Will North Northamptonshire councillors vote for an allowance increase amid the cost of living crisis?
Opposition groups are calling for a delay to a proposed bump in councillor allowances
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By Sarah Ward
Plans to hike the allowances given to North Northamptonshire’s councillors have been criticised by opposition councillors who say the proposal feels wrong during the current financial squeeze being faced by many households.
An independent remuneration panel has suggested that all of the council’s 78 councillors receive an additional £1500 a year for their civic duties (taking their basic allowance to £14,000) alongside substantial increases to the extra allowances given to the leader, deputy leader and the executive members.
But the leader of the Kettering Green Alliance Emily Fedorowycz and the Labour opposition leader Jean Addison have come out publicly against the suggestion. Both sit on the democracy and standards committee which met on Tuesday night to discuss the plans.
A move by Cllr Fedorwycz to propose that there is a freeze on the allowance was dismissed and instead the matter will be voted on by all 78 of the councillors at a full council meeting in June.
Cllr Fedorowycz said:
“It doesn't feel appropriate for us to have this increase at this time. It doesn’t feel empathetic.”
She said she will propose the freeze again at the full council.
And Jean Addison said it is likely her 14 member Labour group will abstain in the vote when it happens in June.
“We can’t ask for a massive increase in our allowances when people are struggling to manage their day to day budgets,” she said.
“From our point of view we would be quite happy for it to be delayed. We can’t justify a big increase in our allowances.”
Rising energy bills, an increase in national insurance contributions alongside council tax rises (all Northamptonshire residents were charged more from this month for local police and local authority services) are putting a strain on lower income families.
The allowances for the council were first set by the independent panel ahead of the new authority being set up last April. At the time it was suggested that due to the disparity in the allowances between the councillors in the North and the West unitary councils (the West councillors receive a higher basic allowance of £13,750), it was decided at the time to revisit the decision in 12 months time.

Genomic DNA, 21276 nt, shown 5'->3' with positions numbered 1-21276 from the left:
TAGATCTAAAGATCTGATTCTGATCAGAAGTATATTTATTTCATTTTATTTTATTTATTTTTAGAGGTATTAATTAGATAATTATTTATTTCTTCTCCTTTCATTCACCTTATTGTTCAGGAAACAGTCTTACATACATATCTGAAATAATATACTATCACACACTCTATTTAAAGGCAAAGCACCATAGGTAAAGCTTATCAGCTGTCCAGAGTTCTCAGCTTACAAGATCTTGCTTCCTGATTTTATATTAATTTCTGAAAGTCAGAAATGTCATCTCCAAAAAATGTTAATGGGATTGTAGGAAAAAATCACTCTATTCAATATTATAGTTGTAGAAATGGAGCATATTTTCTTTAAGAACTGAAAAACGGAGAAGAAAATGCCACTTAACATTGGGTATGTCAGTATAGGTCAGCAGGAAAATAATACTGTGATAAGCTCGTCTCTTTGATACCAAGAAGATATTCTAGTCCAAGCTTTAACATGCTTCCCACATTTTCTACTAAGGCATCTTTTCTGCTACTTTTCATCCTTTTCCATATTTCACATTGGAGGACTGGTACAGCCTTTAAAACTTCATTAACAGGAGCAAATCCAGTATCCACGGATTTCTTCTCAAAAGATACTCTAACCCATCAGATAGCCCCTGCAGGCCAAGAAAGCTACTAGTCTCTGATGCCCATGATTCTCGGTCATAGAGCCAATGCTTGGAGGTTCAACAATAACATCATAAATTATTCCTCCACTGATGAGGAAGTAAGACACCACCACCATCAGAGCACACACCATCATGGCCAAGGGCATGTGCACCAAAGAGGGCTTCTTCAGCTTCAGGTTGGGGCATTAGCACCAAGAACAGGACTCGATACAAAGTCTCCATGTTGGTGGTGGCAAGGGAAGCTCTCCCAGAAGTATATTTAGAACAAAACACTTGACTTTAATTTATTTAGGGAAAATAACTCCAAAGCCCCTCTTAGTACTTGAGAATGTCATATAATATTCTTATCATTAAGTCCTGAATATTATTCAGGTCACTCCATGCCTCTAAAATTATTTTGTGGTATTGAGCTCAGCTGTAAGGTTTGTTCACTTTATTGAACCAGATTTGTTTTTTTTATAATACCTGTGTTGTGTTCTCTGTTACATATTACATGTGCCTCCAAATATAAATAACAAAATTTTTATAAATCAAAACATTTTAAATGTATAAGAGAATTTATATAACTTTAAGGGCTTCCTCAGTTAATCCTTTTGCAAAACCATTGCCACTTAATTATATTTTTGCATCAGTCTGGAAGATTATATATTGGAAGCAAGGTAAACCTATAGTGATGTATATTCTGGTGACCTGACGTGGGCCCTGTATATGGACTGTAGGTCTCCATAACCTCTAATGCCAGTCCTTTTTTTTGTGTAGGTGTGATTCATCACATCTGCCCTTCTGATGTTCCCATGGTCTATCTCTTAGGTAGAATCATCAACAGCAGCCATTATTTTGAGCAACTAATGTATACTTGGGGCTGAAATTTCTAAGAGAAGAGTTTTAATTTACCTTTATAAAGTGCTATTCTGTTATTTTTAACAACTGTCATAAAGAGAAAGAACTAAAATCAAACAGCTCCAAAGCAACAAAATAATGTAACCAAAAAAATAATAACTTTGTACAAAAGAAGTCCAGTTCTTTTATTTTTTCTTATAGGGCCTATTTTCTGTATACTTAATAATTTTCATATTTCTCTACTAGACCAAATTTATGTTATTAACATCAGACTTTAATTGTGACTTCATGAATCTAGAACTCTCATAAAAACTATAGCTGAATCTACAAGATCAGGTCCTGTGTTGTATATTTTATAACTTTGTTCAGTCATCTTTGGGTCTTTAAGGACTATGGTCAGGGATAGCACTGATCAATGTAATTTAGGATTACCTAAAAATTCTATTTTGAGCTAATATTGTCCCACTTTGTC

The new report from the panel - which is chaired by De Montfort University professor Steve Leach - was made after hearing from a number of councillors, including leader Jason Smithers, his deputy Helen Howell, three senior officers and six councillors put in written submissions. The heavy workload of the Conservative executive was referenced.
The allowance increases were recommended but the panel did recognise the current financial climate.
“Even if the Panel felt that there was a strong argument for recommending substantial increases in allowances, which is not the case, it would be wary about doing so. The next year is likely to be a difficult one financially for the nation; inflation is rising steadily, and wage increases are not keeping pace with the cost of living. Fuel prices -domestic and motoring – are predicted to soar. Many councils would find it hard to justify substantial increases in members allowances in these circumstances.”
If voted for, the additional allowance given to the leader would rise to £28,390 from £27,000 and the deputy’s allowances would go up to £21,000 from £18,000. Additionally they would receive the new £14,000 basic allowance. Other recommendations from the panel include giving the deputy leader of the labour group Cllr John Mcghee £4,000 and an additional allowance of between £2000 and £5000 for the newly created posts of assistant executive members. Chairs of special scrutiny groups would also receive an allowance.
NN Journal has contacted council leader Jason Smithers for his view on the suggested allowance hike.
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